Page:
Institute for Conservation Medicine

St. Louis, MO, United States

Institute for Conservation Medicine

St. Louis, MO, United States
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Amatya R.,University of Washington | Deem S.L.,Institute for Conservation Medicine | Porton I.J.,Madagascar Fauna and Flora Group | Wang D.,University of Washington | And 2 more authors.
Genome Announcements | Year: 2017

We identified Torque teno indri virus 1 (TTIV1), the first anellovirus in a free-living lemur (Indri indri). The complete circular 2,572-nucleotide (nt) TTIV1 genome is distantly related to torque teno sus virus. Phylogenetic and sequence analyses support TTIV1 as a putative member of a new genus within the Anelloviridae family. © 2017 Amatya et al.

Verant M.L.,University of Wisconsin - Madison | D'Ozouville N.,CNRS Transfers and Interactions in Hydrosystems and Soils | D'Ozouville N.,Charles Darwin Foundation | Parker P.G.,Charles Darwin Foundation | And 7 more authors.
EcoHealth | Year: 2014

Toxoplasmosis is a health concern for wildlife and humans, particularly in island ecosystems. In the Galápagos Islands, exposure to Toxoplasma gondii has been found in marine avifauna on islands with and without domestic cats. To evaluate potential waterborne transmission of T. gondii, we attempted to use filtration and epifluorescent microscopy to detect autofluorescent T. gondii oocysts in fresh and estuarine surface water samples. T. gondii oocyst-like structures were microscopically visualized but were not confirmed by polymerase chain reaction and sequence analyses. Further research is needed to refine environmental pathogen screening techniques and to evaluate disease risk of waterborne zoonoses such as T. gondii for wildlife and humans, particularly in the Galápagos and other naive island ecosystems. © 2013 International Association for Ecology and Health.

Deem S.L.,Institute for Conservation Medicine | Porton I.J.,Madagascar Fauna and Flora Group
Journal of Virology | Year: 2015

The roles of host genetics versus exposure and contact frequency in driving cross-species transmission remain the subject of debate. Here, we used a multitaxon lemur collection at the Saint Louis Zoo in the United States as a model to gain insight into viral transmission in a setting of high interspecies contact. Lemurs are a diverse and understudied group of primates that are highly endangered. The speciation of lemurs, which are endemic to the island of Madagascar, occurred in geographic isolation apart from that of continental African primates. Although evidence of endogenized viruses in lemur genomes exists, no exogenous viruses of lemurs have been described to date. Here we identified two novel picornaviruses in fecal specimens of ring-tailed lemurs (Lemur catta) and black-and-white ruffed lemurs (Varecia variegata). We found that the viruses were transmitted in a species-specific manner (lesavirus 1 was detected only in ring-tailed lemurs, while lesavirus 2 was detected only in black-andwhite ruffed lemurs). Longitudinal sampling over a 1-year interval demonstrated ongoing infection in the collection. This was supported by evidence of viral clearance in some animals and new infections in previously uninfected animals, including a set of newly born triplets that acquired the infection. While the two virus strains were found to be cocirculating in a mixed-species exhibit of ring-tailed lemurs, black-and-white ruffed lemurs, and black lemurs, there was no evidence of cross-species transmission. This suggests that despite high-intensity contact, host species barriers can prevent cross-species transmissions of these viruses. © 2015, American Society for Microbiology.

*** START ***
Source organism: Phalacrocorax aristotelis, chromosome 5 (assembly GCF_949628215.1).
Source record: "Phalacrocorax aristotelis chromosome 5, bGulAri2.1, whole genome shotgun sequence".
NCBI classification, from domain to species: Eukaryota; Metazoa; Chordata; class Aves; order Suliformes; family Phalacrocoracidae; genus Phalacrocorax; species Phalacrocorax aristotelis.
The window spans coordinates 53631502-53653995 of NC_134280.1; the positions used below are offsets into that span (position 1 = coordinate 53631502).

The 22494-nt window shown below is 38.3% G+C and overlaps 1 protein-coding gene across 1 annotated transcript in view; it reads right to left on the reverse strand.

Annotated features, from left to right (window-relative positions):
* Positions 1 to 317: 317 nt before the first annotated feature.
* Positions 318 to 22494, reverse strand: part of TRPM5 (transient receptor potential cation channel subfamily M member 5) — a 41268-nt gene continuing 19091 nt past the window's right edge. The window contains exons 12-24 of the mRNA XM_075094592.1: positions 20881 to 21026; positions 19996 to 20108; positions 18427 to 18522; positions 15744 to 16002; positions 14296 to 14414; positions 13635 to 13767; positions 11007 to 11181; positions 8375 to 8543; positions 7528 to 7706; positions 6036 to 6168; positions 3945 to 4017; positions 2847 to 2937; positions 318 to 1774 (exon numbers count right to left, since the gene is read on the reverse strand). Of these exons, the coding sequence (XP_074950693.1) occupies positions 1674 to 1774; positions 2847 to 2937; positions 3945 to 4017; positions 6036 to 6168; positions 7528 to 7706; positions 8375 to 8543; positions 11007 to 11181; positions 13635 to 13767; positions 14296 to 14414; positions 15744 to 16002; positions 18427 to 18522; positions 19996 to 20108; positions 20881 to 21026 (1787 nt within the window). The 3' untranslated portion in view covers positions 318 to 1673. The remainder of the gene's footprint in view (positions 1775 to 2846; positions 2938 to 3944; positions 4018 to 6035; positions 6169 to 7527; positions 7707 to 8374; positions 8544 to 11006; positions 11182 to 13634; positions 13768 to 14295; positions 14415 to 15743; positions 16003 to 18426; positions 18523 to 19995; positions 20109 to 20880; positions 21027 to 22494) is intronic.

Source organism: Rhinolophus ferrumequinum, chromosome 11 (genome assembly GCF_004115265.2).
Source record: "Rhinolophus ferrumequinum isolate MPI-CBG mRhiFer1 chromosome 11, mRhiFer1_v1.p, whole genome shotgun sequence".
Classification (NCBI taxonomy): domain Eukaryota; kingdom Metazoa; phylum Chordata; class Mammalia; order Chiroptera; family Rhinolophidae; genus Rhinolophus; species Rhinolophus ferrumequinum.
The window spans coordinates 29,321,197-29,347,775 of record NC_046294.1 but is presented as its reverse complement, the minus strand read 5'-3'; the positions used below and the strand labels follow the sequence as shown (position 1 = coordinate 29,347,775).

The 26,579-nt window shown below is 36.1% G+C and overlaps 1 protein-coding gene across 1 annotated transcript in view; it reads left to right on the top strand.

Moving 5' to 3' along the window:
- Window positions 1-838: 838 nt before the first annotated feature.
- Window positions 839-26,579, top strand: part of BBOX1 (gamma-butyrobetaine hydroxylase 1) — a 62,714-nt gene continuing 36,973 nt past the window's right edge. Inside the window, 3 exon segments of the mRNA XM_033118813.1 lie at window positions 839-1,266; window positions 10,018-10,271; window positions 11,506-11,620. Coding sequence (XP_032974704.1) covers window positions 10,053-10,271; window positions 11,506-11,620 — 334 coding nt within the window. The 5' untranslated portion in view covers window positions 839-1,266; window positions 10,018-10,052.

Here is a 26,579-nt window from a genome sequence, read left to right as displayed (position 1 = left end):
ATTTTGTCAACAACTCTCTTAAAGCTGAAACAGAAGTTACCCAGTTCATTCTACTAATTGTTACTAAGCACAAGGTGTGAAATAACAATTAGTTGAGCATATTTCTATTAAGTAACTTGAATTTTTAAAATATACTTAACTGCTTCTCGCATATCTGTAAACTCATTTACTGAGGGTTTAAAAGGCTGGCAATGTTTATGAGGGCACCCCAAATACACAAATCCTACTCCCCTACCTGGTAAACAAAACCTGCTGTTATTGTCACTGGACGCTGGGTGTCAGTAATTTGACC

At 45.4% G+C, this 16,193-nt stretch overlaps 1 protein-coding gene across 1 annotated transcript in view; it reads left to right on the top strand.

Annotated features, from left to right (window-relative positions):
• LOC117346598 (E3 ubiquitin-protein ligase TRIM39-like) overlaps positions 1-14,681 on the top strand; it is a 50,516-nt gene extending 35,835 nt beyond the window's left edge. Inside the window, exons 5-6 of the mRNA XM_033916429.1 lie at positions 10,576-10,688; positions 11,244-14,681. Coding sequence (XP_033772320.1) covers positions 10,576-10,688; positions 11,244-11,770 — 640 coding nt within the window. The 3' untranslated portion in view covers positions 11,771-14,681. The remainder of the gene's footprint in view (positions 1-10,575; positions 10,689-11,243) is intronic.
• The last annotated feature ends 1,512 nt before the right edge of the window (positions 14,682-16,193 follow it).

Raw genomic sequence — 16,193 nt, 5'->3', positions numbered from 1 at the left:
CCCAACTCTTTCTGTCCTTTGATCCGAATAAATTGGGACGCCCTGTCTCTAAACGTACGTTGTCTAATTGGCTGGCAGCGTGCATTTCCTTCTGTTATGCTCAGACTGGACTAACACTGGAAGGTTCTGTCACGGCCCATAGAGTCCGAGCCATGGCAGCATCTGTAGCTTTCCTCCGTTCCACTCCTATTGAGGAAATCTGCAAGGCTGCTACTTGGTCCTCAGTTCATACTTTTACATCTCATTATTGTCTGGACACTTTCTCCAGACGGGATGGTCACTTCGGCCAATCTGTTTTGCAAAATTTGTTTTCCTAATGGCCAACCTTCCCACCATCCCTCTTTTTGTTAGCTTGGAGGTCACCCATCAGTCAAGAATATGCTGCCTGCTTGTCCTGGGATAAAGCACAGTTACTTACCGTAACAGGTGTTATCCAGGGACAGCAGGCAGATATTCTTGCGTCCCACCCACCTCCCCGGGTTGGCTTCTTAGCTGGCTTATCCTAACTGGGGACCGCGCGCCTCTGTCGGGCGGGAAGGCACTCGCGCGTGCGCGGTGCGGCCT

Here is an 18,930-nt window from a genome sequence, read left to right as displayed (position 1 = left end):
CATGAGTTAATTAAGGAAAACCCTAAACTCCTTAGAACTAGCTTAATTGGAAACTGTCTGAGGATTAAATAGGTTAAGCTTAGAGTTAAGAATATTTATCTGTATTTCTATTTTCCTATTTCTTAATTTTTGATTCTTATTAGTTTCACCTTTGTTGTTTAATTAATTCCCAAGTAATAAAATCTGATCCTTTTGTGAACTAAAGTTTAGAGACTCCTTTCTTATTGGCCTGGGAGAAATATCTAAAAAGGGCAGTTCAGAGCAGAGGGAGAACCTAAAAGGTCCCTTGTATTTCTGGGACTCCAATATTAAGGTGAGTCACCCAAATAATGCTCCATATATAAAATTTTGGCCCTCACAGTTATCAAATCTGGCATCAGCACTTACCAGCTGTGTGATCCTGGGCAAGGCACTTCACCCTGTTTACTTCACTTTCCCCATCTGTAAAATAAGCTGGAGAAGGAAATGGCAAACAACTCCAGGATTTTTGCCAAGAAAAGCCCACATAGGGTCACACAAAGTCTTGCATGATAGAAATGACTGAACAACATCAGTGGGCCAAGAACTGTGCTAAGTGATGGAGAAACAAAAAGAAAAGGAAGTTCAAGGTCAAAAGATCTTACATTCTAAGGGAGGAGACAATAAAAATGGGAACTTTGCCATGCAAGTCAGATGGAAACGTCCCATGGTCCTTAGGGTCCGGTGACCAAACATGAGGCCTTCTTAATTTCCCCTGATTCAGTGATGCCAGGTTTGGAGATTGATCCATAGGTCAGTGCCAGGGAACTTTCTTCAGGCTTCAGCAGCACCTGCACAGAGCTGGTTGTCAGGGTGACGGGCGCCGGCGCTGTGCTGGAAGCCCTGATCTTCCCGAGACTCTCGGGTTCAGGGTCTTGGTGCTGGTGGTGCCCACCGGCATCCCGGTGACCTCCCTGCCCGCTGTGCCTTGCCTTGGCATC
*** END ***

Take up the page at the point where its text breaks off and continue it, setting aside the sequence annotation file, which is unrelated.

Sheldon J.D.,University of California at Davis | Stacy N.I.,Florida College | Blake S.,Charles Darwin Foundation | Blake S.,Max Planck Institute for Ornithology (Radolfzell) | And 3 more authors.
Journal of Zoo and Wildlife Medicine | Year: 2016

Reptile hematologic data provide important health information for conservation efforts of vulnerable wildlife species such as the Galapagos tortoise (Chelonoidis spp.). Given the reported discrepancies between manual leukocyte counts for nonmammalian species, two manual leukocyte quantification methods, the Natt and Herrick's (NH) and the Eopette (EO), were compared to white blood cell (WBC) estimates from blood films of 42 free-living, clinically healthy, adult female Galapagos tortoises. To investigate the effects of delay in sample processing, estimated WBC counts and leukocyte differentials were compared for blood films prepared at time of collection under field conditions (T0) to blood films prepared from samples that were stored for 18-23 hr at 4°C in the laboratory (T1). Passing-Bablok regression analysis revealed no constant or proportional error between the NH and WBC estimates (T0 and T1) with slopes of 1.1 and 0.9, respectively. However both constant and proportional errors were present between EO and WBC estimates (T0 and T1) with slopes of 3.1 and 2.7, respectively. Bland Altman plots also showed agreement between the NH and WBC estimates where the points fell within the confidence-interval limit lines and were evenly distributed about the mean. In contrast, the EO and WBC estimate comparisons showed numerous points above the upper limit line, especially at higher concentrations. WBC estimates obtained from T0 and T1 films were in agreement, whereas heterophil and monocyte percentages based on differentials were not. Cell morphology and preservation were superior in T0 blood films because thrombocytes exhibited swelling after storage, becoming difficult to differentiate from lymphocytes. In this study, the highest quality and most reliable hematologic data in Galapagos tortoises were obtained by combining immediate blood film preparation with the NH leukocyte quantification method and a confirmatory WBC estimate from the blood film. © Copyright 2016 by American Association of Zoo Veterinarians.

Palmer J.L.,University of Missouri-St. Louis | Palmer J.L.,Institute for Conservation Medicine | McCutchan T.F.,National Institute of Allergy and Infectious Diseases | McCutchan T.F.,United Road Services | And 10 more authors.
Journal of Parasitology | Year: 2013

A parasite species of the genus Plasmodium has recently been documented in the endangered Galapagos penguin (Spheniscus mendiculus). Avian malaria causes high mortality in several species after initial exposure and there is great concern for the conservation of the endemic Galapagos penguin. Using a Plasmodium spp. circumsporozoite protein antigen, we standardized an enzyme-linked immunosorbent assay to test the level of exposure in this small population, as indicated by seroprevalence. Sera from adult and juvenile Galapagos penguins collected between 2004 and 2009 on the Galapagos archipelago were tested for the presence of anti-Plasmodium spp. antibodies. Penguins were also tested for the prevalence of avian malaria parasite DNA using a polymerase chain reaction (PCR) screening. Total seroprevalence of malarial antibodies in this sample group was 97.2%, which suggests high exposure to the parasite and low Plasmodium-induced mortality. However, total prevalence of Plasmodium parasite DNA by PCR screening was 9.2%, and this suggests that parasite prevalence may be under-detected through PCR screening. Multiple detection methods may be necessary to measure the real extent of Plasmodium exposure on the archipelago. © 2013 American Society of Parasitologists.